When you hear the name “The Evergreen State College” natural sciences, ecology and environmental studies may come to mind. Or perhaps you think of more socially minded courses like cultural studies, political science or public policy. But would it surprise you to know that business management and entrepreneurship are becoming increasingly popular at Evergreen too? Three students aren’t surprised at all. They’re part of a growing trend of students attending Evergreen with a different plan—becoming the next generation of entrepreneurs.
Reference Point Navigation
Zach Hurtz was just a toddler when he lost is eyesight to cancer. Though he doesn’t relish his time in the spotlight as spokesperson of his company, he’s recognized that he has a unique opportunity to take his experience and utilize it to help others that also have visual impairments. Zach’s company, Reference Point Navigation, seeks to fill in the gaps and make public spaces more accessible for all. His company has created an app thatt helps people with visual impairments navigate public spaces inside buildings.
“The Americans with Disabilities Act of 1990 was a great step towards accessibility,” says Zach. At the time, no one could have predicted the advances in technology that would be at our fingertips today, he explains. With technological breakthroughs that quickly moved us from computers in the home to smartphones in practically every pocket, came the opportunity to assist individuals with disabilities to be more self-sufficient than ever before.
Currently, the level of assistance given to those with visual impairments inside most public buildings amounts to braille signs posted outside doors. Zach’s app gives verbal directions based on landmarks. For instance, someone entering the Daniel J. Evans Library for the first time would not know where to find the bathroom.
Instead of feeling around, searching for braille signs on the wall, or finding someone to assist them, the individual could ask the app for the closest bathroom. The app instructs the user to follow along the wall, counting doorways and other major landmarks, rather than giving less helpful instructions in feet and meters like GPS. The app is also a lot more sensitive than GPS, and is able to tell which wall the person is standing near. Zach hopes that as his business grows, his company will be able to map the spaces of all public buildings like hospitals, schools, museums and more.
But Zach isn’t the only student learning the ins and outs of business at Evergreen.
Greeners Spark Change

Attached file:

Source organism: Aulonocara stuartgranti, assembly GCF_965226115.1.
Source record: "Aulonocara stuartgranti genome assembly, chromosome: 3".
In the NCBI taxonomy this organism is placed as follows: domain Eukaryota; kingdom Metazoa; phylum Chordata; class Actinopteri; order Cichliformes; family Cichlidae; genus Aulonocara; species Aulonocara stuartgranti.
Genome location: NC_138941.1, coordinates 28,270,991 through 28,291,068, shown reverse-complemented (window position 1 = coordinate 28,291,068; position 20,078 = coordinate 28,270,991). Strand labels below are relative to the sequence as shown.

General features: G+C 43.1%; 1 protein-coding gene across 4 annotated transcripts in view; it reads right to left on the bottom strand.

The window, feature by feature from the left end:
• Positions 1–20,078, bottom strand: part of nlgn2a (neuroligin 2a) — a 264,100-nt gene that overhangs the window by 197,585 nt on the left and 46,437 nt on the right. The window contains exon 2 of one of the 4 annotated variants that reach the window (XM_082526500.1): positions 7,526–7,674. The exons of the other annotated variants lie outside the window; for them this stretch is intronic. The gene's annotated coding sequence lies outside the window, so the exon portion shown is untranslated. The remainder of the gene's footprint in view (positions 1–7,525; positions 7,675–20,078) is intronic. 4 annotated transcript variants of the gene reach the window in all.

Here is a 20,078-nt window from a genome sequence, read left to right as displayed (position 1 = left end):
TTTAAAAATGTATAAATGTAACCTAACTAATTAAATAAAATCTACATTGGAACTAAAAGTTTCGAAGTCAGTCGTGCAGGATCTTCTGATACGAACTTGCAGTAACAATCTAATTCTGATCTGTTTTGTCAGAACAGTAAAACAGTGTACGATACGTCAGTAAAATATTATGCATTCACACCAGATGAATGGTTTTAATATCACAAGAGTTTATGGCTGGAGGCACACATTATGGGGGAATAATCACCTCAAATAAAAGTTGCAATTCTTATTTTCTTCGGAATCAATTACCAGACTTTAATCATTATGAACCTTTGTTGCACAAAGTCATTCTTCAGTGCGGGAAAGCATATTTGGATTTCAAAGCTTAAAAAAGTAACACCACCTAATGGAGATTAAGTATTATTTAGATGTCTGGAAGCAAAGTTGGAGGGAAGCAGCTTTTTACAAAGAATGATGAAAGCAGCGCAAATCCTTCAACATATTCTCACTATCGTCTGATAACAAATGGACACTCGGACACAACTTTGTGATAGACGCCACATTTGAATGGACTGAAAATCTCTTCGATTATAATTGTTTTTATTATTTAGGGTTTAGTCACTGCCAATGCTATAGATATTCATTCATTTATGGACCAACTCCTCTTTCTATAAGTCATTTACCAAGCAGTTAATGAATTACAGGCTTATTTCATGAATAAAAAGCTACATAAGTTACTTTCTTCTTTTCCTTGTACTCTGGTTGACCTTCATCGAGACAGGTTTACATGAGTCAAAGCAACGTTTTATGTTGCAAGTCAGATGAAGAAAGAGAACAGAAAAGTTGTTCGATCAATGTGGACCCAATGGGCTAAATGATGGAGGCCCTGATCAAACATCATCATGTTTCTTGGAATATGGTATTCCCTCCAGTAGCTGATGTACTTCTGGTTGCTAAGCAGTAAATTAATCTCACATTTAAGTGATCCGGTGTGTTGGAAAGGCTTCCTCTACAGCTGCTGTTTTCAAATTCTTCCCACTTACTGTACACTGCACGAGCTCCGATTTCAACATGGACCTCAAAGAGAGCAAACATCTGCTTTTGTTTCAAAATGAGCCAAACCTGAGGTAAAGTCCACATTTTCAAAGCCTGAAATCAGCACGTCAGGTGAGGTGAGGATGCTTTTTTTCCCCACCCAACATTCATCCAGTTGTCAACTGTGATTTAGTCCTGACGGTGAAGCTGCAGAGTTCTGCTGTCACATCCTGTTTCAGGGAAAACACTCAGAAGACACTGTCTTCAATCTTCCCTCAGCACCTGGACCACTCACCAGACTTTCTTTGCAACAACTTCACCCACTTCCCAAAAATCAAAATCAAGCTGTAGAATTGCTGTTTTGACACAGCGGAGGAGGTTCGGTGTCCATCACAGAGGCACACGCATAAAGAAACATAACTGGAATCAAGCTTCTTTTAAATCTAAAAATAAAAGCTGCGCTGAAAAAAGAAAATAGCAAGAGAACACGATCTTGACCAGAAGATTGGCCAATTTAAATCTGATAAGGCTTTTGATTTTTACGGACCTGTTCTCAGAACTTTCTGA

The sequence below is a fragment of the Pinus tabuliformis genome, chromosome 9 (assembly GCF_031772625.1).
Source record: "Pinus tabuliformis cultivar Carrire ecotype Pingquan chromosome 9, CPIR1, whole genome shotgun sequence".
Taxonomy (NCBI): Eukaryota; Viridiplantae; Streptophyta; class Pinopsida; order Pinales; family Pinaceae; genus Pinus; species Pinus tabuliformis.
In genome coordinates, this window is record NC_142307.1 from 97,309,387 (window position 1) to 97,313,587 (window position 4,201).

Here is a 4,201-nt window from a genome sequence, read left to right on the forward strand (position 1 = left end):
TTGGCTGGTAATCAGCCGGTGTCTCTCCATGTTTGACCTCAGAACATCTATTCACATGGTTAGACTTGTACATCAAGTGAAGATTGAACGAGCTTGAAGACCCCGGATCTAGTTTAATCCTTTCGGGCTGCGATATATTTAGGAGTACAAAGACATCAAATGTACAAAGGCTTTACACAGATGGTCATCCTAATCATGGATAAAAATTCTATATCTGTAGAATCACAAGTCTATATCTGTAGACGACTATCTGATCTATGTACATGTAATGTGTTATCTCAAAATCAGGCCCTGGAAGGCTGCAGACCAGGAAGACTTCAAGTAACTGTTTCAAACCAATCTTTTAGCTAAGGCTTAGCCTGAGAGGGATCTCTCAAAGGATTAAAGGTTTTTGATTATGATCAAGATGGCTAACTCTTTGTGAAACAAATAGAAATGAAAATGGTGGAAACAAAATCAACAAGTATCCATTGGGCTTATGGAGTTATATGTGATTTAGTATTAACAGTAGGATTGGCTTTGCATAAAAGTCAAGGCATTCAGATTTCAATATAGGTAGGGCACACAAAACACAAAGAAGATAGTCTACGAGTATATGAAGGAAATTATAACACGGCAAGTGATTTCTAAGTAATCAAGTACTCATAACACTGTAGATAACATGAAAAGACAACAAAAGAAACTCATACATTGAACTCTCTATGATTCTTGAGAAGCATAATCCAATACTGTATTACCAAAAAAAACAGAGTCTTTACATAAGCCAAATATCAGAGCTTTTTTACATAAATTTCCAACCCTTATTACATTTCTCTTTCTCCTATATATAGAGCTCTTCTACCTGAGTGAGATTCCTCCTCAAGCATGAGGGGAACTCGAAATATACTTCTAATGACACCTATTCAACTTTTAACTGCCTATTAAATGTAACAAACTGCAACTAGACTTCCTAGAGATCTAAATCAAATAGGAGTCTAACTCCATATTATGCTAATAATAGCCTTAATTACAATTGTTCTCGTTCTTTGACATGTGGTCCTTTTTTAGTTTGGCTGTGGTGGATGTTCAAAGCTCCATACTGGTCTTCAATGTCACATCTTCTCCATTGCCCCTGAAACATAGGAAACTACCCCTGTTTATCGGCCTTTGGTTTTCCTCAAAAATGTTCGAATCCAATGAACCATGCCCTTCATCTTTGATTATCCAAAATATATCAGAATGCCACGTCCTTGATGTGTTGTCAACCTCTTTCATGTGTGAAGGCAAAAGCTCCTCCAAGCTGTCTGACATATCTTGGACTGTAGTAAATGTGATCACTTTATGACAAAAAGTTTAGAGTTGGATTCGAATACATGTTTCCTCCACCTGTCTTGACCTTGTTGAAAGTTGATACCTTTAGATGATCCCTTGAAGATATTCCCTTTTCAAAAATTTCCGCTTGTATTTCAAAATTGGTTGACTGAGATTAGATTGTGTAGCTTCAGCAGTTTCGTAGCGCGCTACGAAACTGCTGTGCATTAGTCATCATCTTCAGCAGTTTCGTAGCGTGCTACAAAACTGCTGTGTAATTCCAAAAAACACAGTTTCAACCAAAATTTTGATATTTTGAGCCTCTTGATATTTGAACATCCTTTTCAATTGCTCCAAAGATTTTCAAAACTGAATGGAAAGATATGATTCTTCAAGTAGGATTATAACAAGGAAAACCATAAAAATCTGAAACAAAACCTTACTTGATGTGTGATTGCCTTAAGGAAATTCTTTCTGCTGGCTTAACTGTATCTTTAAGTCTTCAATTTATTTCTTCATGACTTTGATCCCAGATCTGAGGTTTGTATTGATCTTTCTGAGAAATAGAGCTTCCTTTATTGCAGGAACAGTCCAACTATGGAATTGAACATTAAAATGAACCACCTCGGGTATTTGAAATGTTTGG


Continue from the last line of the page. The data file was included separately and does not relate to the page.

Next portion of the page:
Vanity Thomas saw students making bold moves around Evergreen, all within the entrepreneurial mindset. “Evergreen has turned out a lot of entrepreneurs over the years,” she says. “They are not just business owners, but also change makers.” This awareness led her to envision Greeners Spark Change, a business plan competition that would encourage change and innovation for current students across campus.
Vanity began the process of building the competition from the ground up, with the support of faculty like Scott Morgan, director of sustainability at Evergreen. She spent months looking at how other business plan competitions worked, creating documents, and building student interest in the project. Though Vanity wasn’t able to get the project off the ground this year, she’s hopeful that it will continue to gain momentum and grow. As she moves forward towards graduation in fall, she’s passed the project on to others students that will put their own inspiration and ideas into it in the coming years.
Cameron Hoadley knew he wanted to start a business. Entrepreneurship has long appealed to him. He just didn’t always know his business would be wasabi. After learning that most wasabi in US restaurants was not real wasabi, just dyed horseradish or, at best, horseradish mixed with a sprinkling of wasabi powder, Cameron saw an opportunity to provide real wasabi to the pacific northwest market.
Most wasabi farmers keep their methods closely guarded. There is not a lot of information available regarding wasabi farming techniques, including nutrient needs and cycles, so Cameron is starting from the ground up, literally. “I like the challenge” says Cameron. Currently, he is focusing on the equipment needed to successfully create a production model for the specialty product. “I’ve got the time and opportunity ahead of me to pursue this, to find the answers, and create something of my own and make it successful.”
What does business look like at Evergreen? Well, it looks a little different for everyone. If you talk to Zach, Vanity and Cameron, their ideas of business might not be what you expect, especially if you think of global corporate behemoths. Zach has already begun building his business with a model that prioritizes the important contributions made by employees. His value in his workforce is reinforced in the decisions he makes. Vanity sees amazing things happening within the business community at Evergreen and she is inspired by the motivation of students around campus to make changes throughout their community. Cameron points out that a business is what you make it. He stresses the impact of small business, emphasizing that even artists and creatives are small business people—sole proprietors with the power to impact the economy and maintain their own ethical business standards. While Evergreen may not be the first place you think of when you hear entrepreneurship, as these three students and many more like them show, it should be.
The Evergreen State College
2700 Evergreen Parkway NW, Olympia